Aug 17, 2014
Bada Bing in Home Cooking

anything north of port Huron?

If your drive takes you by Sarnia, ONT, you might cross the border for:

Purdy’s Fish Market
1 Riverfront Road
(South of the Casino)
Point Edward, ON

Link:
http://www.purdyfisheries.com/docksid...

It's right near the bridge on the water with a river view and a great seafood reputation.

Aug 17, 2014
Bada Bing in Great Lakes
1

Chicken of the Sea VS Starkist

I'll add that our local SuperTarget also sells Wild Planet, and probably cheaper, but I noticed that they cut down on their initially wider selection from a couple of years ago.

The larger Wild Planent line included various tuna varieties, salt levels, and one or two types in olive oil.

Aug 16, 2014
Bada Bing in General Topics

Chicken of the Sea VS Starkist

Haven't had Chicken of the Sea in ages; was underwhelmed completely by some Starkist canned white albacore that I recently found sharply discounted. But the OP can do side-by-side. Report back, OP!

Wild Plant is very fine and also American Tuna: both were written up by Cooks Illustrated (I think) with remarks that they alone among those tested were packed neither in water nor (with some exceptions) in oil but instead in their natural juices alone. So even while they cost a bit more, you lose less to drainage.

Wild Planet and American Tuna are also more sustainably harvested--caught without grab-all nets. Whole Foods sells many other such brands.

Aug 16, 2014
Bada Bing in General Topics

Best base (onion soup mix, etc.) for a good pot roast??

+1 to Porcini! Also, consider using a teaspoon or two of fish sauce, or anchovies in any form (paste, tinned, etc.).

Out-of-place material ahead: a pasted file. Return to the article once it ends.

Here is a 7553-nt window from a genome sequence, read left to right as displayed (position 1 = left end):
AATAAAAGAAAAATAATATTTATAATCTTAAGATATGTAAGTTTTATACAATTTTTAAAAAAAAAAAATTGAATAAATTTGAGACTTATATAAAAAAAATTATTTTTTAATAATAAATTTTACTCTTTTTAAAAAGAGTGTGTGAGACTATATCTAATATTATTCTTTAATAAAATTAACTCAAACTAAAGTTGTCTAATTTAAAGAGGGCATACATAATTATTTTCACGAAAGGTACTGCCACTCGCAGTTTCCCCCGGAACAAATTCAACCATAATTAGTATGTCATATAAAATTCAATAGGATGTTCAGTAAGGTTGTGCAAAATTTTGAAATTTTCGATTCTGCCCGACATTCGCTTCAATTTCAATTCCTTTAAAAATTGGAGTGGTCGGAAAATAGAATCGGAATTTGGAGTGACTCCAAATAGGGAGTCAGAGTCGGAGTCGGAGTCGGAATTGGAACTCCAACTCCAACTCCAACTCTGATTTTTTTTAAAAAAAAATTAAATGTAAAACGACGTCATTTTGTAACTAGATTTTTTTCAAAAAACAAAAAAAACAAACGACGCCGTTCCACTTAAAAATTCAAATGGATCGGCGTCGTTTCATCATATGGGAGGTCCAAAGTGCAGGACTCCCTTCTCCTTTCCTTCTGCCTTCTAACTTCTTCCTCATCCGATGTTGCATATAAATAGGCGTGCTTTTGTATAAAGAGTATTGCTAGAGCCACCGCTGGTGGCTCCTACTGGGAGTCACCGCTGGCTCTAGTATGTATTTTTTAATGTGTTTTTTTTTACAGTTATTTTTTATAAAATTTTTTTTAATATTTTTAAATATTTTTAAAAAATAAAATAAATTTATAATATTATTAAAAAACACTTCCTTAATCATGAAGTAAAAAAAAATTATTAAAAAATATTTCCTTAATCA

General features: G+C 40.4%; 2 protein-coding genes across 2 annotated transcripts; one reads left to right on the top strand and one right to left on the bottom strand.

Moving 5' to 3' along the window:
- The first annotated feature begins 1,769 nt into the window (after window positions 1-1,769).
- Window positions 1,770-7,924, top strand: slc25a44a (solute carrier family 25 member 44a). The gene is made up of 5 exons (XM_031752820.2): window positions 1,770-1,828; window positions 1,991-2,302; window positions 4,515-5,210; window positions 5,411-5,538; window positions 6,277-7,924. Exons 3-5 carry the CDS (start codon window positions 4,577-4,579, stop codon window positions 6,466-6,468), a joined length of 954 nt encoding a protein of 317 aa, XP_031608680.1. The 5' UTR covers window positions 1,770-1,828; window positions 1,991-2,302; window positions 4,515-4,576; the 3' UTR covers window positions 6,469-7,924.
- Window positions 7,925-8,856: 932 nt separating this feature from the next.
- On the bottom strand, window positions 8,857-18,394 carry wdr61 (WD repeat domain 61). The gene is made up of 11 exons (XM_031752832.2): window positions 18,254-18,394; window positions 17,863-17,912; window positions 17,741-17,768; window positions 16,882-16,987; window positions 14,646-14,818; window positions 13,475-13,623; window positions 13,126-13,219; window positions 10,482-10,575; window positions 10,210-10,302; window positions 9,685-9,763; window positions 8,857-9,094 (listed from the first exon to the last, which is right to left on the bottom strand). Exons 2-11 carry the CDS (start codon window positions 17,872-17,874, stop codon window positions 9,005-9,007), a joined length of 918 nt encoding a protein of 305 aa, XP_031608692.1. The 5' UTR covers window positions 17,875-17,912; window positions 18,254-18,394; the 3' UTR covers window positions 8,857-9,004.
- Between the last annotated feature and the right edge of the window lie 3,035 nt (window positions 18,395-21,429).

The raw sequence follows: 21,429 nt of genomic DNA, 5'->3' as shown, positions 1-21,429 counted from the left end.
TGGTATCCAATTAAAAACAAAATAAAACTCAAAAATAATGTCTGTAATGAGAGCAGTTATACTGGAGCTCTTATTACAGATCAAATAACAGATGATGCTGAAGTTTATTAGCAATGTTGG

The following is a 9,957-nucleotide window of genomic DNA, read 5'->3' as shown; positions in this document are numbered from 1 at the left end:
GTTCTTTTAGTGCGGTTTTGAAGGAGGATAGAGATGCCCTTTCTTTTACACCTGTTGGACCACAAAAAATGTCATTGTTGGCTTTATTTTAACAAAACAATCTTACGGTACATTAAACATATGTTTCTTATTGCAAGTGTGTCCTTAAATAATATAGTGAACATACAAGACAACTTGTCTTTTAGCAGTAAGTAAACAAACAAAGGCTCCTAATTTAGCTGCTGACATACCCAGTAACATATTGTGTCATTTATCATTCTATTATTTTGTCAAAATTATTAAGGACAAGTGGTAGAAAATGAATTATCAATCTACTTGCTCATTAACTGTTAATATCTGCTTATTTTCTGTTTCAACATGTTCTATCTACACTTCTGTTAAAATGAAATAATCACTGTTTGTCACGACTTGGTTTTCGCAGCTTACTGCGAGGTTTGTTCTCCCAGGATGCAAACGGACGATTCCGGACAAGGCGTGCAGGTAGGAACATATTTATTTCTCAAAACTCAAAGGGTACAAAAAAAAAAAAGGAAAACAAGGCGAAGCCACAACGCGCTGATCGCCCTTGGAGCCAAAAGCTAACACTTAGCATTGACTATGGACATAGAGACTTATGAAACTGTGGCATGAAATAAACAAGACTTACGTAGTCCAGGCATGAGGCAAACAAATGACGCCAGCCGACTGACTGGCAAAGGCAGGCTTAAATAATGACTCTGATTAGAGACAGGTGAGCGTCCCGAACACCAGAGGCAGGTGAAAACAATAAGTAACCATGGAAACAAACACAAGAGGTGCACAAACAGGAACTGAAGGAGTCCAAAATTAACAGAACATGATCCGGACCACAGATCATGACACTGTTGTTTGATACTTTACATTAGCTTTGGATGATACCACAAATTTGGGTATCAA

Aug 15, 2014
Bada Bing in Home Cooking
3

How Do I Keep a No-Bake Graham Cracker Crust From Sticking to The Pan?

Try parchment?

Aug 14, 2014
Bada Bing in Home Cooking

substitutions

I've never had peach schnapps around.. (Who has?) But the elements to sub would be white wine and some honey, I imagine--that is, provided you're asking simply because, well, who has peach schnapps around....

Also: consider any sweet alcohol thing, like Pernod or Grand Marnier.

If avoiding alcohol, just leave it out and add a small amount of any sweetener you like, such as honey or agave nectar or just sugar.

Aug 13, 2014
Bada Bing in Home Cooking

What food do you wash that you're sure no one else does?

As an aside, I'm reflecting that I'm not sure where in the world peanut butter is common apart from North America. It was among those things I missed when in Germany for some years.

Aug 13, 2014
Bada Bing in General Topics

new preseasoned cast iron smells fishy (rancid?)

I expect that you'll do fine from here out. Cast iron having any kind of smell is odd, apart from a metallic smell that can come about with new or newly stripped pans.